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Kings Of Convenience : Versus
Norwegian acoustic duo gently remixed
sturdy urban beasts. Submit an acoustic ballad to the typical electronic
production crew, and chances are that their brief will be to beat the
mimsiness out of it and make the tune palatable for those whose vision
of Eden is a retro-industrial-styled Hoxton bar rather than a beautiful
place out in the country. 'Versus', however, is a
little different. It comes boasting fashionable remixers who often,
remarkably, up the rustic ante, so that the tunes emerge on the other
side smelling of leaf mulch rather than amyl nitrate.
defiantly fragrant Kings
Of Convenience , by some distance the most talented of this year's
new acoustic crop, are just too soppy to tool up. More likely, though,
this was all part of Eirik Glambek Bøe and
Erlend Øye's devious plan. For two men who trade so much
on ingenuousness, the Kings
Of Convenience have shown an unusual amount of calculation in their
manoeuvrings thus far. There was the early networking in Badly
Drawn Boy 's Manchester scene, for instance; and plenty of that lot
contribute mixes here. Then the Norwegian duo's fine debut album earlier
this year was blessed with the title 'Quiet Is The New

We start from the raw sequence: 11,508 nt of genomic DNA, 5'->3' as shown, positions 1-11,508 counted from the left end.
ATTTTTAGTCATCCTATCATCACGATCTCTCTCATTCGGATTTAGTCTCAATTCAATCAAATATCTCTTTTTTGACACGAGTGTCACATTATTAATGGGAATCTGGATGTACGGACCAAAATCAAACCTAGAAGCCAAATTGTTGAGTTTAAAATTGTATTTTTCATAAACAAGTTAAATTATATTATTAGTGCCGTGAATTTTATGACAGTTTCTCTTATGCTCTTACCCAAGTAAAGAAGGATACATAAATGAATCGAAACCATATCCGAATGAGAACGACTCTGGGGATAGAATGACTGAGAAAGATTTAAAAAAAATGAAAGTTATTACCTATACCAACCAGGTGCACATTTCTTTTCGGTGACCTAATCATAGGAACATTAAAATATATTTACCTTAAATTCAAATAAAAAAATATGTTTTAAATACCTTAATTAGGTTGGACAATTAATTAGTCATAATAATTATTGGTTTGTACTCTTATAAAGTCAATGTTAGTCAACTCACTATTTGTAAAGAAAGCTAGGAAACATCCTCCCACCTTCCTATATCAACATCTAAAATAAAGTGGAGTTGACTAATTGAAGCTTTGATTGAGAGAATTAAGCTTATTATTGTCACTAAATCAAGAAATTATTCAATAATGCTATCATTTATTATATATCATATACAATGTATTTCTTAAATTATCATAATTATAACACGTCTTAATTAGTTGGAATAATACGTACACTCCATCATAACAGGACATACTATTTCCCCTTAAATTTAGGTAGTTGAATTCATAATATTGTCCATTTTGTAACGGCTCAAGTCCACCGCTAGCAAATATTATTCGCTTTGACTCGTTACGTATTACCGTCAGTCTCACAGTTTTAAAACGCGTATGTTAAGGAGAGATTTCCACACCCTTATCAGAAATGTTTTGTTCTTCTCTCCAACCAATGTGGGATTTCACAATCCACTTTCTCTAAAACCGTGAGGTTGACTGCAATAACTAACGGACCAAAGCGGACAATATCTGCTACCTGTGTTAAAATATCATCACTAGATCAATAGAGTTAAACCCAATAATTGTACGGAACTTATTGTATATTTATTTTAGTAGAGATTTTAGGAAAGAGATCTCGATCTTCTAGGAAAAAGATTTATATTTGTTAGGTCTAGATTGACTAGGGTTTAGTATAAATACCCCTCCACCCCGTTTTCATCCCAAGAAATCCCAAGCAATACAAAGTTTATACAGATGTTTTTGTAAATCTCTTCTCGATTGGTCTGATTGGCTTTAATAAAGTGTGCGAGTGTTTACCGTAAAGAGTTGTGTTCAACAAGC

Loud', suggesting a slightly over-eager grasp of the zeitgeist.
The way that 'Versus' shapes up shows Bøe and
Øye's keen eye for a trend has not diminished. The prevailing
style is that which, in the wake of Boards Of Canada
and Four Tet's success, has been rather ludicrously
termed folktronica. So digital beats and noises don't obliterate all
those lustrous strummed acoustic guitars, they [I]empathise with
them. These are cultivated hybrids, exemplified by Four Tet's
superb upholstering of 'Weight Of My Words',
where the winsome vocals are threaded between rippling, looped and
largely unrecognisable instruments, a sleepy hip-hop beat and,
naturally, some small children in the background.
subtle tweakers are either Mancunians (Andy Votel,
Riton, Bamboo Soul or the Kings'
homeboys from Bergen (Erot, Evil
Tordivel, the excellent Röyksopp). It's a little more complicated than a simple remix album, with
veteran string arranger David Whitaker filling out a
version of 'Toxic Girl' and Alfie
recording their own take on 'Failure' that replaces the
original's prissiness with their usual haphazard charm.
A collection of
B-sides, out-takes and limited-edition mixes doesn't quite have the same
cultural cachet as a fully-fledged remix project, of course. And in
spite of 'Versus' being closer to the former (about
half of these tracks have been available before), it still feels like
the best kind of the latter: a bunch of remixes that've been sensitively
commissioned and compiled so that they work properly as an album in
their own right. Organic, you could say, stretching a point - and a must
for this season's more style-conscious Harvest Festivals.
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